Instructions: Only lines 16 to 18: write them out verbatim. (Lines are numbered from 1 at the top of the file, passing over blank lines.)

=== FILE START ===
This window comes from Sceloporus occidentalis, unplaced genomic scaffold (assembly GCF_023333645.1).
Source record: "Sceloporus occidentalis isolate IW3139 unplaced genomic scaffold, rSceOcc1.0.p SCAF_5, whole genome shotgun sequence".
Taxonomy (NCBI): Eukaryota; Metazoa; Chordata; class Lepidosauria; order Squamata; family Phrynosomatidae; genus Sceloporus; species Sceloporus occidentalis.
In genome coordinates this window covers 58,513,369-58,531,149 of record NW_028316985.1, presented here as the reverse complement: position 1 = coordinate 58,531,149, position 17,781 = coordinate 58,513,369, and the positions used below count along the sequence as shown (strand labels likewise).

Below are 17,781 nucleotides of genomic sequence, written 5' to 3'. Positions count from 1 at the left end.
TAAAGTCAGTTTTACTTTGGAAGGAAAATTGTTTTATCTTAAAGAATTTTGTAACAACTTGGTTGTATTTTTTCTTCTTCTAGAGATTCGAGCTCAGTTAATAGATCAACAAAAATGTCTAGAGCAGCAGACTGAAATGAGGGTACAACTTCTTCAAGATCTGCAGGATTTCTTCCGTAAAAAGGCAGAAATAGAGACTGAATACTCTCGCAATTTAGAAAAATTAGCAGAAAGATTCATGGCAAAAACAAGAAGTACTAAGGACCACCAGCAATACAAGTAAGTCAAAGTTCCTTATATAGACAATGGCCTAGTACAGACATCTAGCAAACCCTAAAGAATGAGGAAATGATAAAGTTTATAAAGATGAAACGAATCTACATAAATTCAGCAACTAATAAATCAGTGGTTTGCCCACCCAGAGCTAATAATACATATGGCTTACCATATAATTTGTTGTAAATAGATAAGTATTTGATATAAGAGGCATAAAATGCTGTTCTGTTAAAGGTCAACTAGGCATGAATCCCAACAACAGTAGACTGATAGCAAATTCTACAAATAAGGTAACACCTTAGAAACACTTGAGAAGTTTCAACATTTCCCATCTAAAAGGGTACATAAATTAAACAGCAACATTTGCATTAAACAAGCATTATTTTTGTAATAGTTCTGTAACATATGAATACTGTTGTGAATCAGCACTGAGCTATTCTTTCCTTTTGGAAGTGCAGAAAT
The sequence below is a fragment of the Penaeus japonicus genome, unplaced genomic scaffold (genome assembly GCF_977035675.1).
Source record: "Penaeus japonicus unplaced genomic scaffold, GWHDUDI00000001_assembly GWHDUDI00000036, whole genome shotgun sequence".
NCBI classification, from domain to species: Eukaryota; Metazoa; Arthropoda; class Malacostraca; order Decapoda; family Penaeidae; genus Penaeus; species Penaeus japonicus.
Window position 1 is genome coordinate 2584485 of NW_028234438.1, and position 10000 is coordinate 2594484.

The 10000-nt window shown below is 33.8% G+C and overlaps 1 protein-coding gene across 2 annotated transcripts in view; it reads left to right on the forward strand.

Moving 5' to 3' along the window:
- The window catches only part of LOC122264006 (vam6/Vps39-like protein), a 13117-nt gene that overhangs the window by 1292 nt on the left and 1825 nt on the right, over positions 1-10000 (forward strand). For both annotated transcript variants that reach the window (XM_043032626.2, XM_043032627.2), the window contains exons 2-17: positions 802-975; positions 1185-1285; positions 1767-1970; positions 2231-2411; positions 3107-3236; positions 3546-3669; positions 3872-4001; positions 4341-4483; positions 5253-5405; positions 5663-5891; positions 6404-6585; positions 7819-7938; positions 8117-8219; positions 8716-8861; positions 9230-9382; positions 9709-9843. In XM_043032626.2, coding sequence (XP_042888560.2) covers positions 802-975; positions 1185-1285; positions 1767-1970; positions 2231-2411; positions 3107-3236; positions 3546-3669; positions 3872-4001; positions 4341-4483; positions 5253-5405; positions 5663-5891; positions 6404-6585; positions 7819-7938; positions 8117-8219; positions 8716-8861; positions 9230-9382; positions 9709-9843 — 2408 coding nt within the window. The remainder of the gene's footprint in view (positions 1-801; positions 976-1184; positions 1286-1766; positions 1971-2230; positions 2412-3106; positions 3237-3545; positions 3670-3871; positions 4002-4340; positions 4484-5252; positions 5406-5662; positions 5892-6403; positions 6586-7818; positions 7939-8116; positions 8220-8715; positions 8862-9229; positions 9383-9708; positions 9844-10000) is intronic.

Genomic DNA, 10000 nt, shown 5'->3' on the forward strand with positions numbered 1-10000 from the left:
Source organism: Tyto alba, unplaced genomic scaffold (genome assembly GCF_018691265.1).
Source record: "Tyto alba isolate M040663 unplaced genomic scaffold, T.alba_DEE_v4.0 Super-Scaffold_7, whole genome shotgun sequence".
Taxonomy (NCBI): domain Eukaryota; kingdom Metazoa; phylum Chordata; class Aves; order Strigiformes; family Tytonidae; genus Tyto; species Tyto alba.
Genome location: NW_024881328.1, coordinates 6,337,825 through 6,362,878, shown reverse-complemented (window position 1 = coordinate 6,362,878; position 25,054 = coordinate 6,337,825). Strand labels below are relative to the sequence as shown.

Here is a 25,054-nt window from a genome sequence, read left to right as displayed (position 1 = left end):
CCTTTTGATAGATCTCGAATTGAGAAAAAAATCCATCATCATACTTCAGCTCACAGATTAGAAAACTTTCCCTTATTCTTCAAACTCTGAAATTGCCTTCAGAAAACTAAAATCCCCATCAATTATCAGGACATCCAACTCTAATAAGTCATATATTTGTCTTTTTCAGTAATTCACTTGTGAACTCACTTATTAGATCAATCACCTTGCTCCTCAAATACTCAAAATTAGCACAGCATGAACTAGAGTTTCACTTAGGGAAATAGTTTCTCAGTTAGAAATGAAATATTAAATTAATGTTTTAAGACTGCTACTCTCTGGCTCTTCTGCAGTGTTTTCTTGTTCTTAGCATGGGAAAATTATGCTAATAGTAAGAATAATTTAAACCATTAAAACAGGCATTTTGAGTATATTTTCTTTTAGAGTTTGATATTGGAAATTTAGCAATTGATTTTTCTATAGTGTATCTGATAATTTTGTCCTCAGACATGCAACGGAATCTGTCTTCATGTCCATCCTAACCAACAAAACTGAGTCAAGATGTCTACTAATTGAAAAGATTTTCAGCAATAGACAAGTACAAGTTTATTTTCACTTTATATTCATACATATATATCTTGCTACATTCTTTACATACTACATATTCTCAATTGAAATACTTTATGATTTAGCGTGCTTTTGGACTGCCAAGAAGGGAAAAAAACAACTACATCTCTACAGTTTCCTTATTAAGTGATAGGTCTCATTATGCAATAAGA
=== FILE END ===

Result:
Source record: "Tyto alba isolate M040663 unplaced genomic scaffold, T.alba_DEE_v4.0 Super-Scaffold_7, whole genome shotgun sequence".
Taxonomy (NCBI): domain Eukaryota; kingdom Metazoa; phylum Chordata; class Aves; order Strigiformes; family Tytonidae; genus Tyto; species Tyto alba.
Genome location: NW_024881328.1, coordinates 6,337,825 through 6,362,878, shown reverse-complemented (window position 1 = coordinate 6,362,878; position 25,054 = coordinate 6,337,825). Strand labels below are relative to the sequence as shown.